Under this plan, according to the local CBS affiliate, Republicans in the state would have easily won the previous governor’s race, in 2018, despite losing the popular vote by 10 percentage points.
It’s unlikely that this will happen. First, Lopez would have to be elected against Jared Polis, the state’s popular and well-liked Democratic incumbent. Second, he would have to persuade the legislature to go along with the plan. And third, it would have to survive judicial review, specifically the precedent established by the court in the early 1960s, which held that such schemes were unconstitutional. (Although, given this court’s contempt for voting rights and indifference to extreme gerrymandering, I’m not so sure that it would uphold that decision.)
But this proposal isn’t noteworthy because it’s likely to happen; it’s noteworthy because of what it says about the ideological direction of the Republican Party. It’s not just that Republicans have rejected majority rule; it’s that they increasingly seem to think that there’s no way they can legitimately lose elections.
And if they do lose, well, then it’s just time to change the rules.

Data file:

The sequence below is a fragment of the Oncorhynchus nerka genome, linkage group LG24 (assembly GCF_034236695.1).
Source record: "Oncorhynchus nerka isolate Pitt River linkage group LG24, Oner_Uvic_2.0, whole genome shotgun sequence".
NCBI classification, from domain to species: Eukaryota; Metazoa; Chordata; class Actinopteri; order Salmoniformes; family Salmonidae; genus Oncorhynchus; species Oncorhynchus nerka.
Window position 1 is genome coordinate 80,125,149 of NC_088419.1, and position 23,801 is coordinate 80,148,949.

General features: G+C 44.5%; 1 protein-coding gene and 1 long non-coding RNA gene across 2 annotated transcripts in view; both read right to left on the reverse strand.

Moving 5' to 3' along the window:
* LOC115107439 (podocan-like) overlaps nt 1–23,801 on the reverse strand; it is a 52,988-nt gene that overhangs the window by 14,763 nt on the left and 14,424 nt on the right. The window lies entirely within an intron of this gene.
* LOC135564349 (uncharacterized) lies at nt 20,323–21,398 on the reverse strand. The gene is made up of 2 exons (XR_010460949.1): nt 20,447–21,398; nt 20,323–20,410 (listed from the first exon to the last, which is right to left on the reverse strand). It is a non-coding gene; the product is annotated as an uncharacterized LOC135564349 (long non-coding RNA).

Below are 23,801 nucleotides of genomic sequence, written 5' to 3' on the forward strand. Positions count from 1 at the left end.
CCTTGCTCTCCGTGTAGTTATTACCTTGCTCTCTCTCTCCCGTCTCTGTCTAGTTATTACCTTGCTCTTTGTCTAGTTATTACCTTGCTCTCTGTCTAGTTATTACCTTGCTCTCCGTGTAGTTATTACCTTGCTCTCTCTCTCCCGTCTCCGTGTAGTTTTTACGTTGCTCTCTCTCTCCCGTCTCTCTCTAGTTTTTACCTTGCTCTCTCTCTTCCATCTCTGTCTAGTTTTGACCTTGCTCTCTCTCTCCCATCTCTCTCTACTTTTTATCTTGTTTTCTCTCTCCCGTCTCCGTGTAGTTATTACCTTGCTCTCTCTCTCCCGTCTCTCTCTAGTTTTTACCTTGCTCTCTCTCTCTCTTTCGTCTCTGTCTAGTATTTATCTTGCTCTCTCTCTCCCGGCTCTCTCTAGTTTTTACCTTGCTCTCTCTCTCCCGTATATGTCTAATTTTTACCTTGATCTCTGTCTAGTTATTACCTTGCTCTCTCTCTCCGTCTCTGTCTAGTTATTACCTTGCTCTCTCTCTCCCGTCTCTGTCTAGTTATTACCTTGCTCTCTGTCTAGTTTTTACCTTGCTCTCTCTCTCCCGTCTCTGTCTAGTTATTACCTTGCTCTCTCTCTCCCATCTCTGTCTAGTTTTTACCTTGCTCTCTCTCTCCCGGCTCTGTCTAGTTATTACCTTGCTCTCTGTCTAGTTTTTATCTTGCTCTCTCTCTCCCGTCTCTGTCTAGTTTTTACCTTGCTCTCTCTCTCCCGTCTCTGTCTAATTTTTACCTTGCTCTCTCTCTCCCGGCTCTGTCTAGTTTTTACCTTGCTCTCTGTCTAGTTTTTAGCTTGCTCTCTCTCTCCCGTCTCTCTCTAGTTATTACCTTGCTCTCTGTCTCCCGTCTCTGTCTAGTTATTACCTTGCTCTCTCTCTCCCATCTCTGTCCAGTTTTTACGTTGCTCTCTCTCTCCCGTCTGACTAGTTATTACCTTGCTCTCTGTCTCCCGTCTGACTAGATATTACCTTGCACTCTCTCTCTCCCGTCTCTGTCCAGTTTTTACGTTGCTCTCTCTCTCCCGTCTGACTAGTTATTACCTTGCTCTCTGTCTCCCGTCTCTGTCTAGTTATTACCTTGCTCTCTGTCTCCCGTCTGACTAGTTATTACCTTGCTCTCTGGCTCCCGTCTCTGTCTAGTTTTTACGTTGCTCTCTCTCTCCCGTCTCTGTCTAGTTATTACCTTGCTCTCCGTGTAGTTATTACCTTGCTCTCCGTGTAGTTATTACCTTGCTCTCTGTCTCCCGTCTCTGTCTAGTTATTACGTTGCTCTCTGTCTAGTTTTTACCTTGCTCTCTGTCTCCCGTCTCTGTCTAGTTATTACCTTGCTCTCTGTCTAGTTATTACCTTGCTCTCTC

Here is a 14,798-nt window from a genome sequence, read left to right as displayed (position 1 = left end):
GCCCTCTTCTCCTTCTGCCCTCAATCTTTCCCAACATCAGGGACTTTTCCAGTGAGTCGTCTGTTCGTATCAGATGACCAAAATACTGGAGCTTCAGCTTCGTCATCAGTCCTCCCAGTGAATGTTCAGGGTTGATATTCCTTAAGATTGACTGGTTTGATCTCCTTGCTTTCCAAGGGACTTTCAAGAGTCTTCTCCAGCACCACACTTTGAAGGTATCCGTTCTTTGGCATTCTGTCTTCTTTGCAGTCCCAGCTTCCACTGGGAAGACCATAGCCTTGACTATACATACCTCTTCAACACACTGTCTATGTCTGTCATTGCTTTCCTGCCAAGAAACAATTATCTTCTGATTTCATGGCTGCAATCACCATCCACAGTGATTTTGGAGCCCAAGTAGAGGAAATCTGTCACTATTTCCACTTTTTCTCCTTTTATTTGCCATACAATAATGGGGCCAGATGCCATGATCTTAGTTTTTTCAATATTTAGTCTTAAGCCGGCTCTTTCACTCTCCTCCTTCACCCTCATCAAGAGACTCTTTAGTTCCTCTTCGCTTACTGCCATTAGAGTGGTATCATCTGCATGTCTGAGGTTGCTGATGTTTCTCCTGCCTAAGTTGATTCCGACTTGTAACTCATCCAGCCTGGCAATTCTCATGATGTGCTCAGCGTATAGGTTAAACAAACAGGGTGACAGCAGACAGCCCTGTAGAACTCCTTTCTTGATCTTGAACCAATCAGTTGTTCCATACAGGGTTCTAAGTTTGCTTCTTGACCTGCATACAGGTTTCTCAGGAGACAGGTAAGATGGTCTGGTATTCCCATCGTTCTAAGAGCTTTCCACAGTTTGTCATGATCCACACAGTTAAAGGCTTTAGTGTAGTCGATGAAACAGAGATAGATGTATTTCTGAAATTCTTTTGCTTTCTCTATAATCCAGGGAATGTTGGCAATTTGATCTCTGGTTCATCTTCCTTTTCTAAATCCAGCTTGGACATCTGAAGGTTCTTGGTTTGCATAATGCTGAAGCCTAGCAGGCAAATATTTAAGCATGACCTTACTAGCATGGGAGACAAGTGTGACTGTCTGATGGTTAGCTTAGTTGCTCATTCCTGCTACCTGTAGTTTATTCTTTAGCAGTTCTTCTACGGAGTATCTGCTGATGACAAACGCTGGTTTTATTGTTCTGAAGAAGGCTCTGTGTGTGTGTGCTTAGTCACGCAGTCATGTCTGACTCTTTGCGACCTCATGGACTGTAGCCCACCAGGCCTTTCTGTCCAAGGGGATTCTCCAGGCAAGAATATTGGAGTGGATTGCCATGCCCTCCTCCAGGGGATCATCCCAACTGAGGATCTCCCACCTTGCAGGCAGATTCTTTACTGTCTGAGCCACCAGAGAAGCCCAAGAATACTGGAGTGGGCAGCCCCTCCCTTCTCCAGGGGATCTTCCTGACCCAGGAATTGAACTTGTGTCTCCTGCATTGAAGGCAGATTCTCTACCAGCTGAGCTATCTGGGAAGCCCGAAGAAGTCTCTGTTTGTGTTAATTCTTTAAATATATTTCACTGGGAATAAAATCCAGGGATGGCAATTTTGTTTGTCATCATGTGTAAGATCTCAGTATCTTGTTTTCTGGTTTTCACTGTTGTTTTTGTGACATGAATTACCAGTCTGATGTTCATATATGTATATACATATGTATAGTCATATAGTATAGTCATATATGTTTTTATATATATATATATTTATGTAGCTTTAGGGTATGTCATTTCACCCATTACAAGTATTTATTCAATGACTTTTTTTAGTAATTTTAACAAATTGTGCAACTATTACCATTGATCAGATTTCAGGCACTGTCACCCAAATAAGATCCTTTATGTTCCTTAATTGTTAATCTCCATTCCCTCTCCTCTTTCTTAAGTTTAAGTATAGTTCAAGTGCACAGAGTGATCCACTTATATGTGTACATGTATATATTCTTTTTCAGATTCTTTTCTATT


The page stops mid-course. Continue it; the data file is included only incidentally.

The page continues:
What I Wrote
My Tuesday column looked at how the “great replacement” conspiracy theory has entered the mainstream of the Republican Party.
And my Friday column was on the roots of election denialism within the Republican Party.
Also, in the latest episode of our podcast on the political and military thrillers of the 1990s, John Ganz and I discussed the 1992 comedy/thriller “Sneakers.”
Michael Kruse on Madison Cawthorn for Politico magazine.
Isaac Chotiner interviews Kathleen Belew on the Buffalo shooting for The New Yorker.
Howard French on the British Empire for The Nation magazine.
Adam Serwer on the Buffalo shooting and the Republican Party for The Atlantic.
Kaitlyn Tiffany on the dark side of celebrity fandom for The Atlantic.
Rebecca Karl on Xi Jinping for Dissent magazine.
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Photo of the Week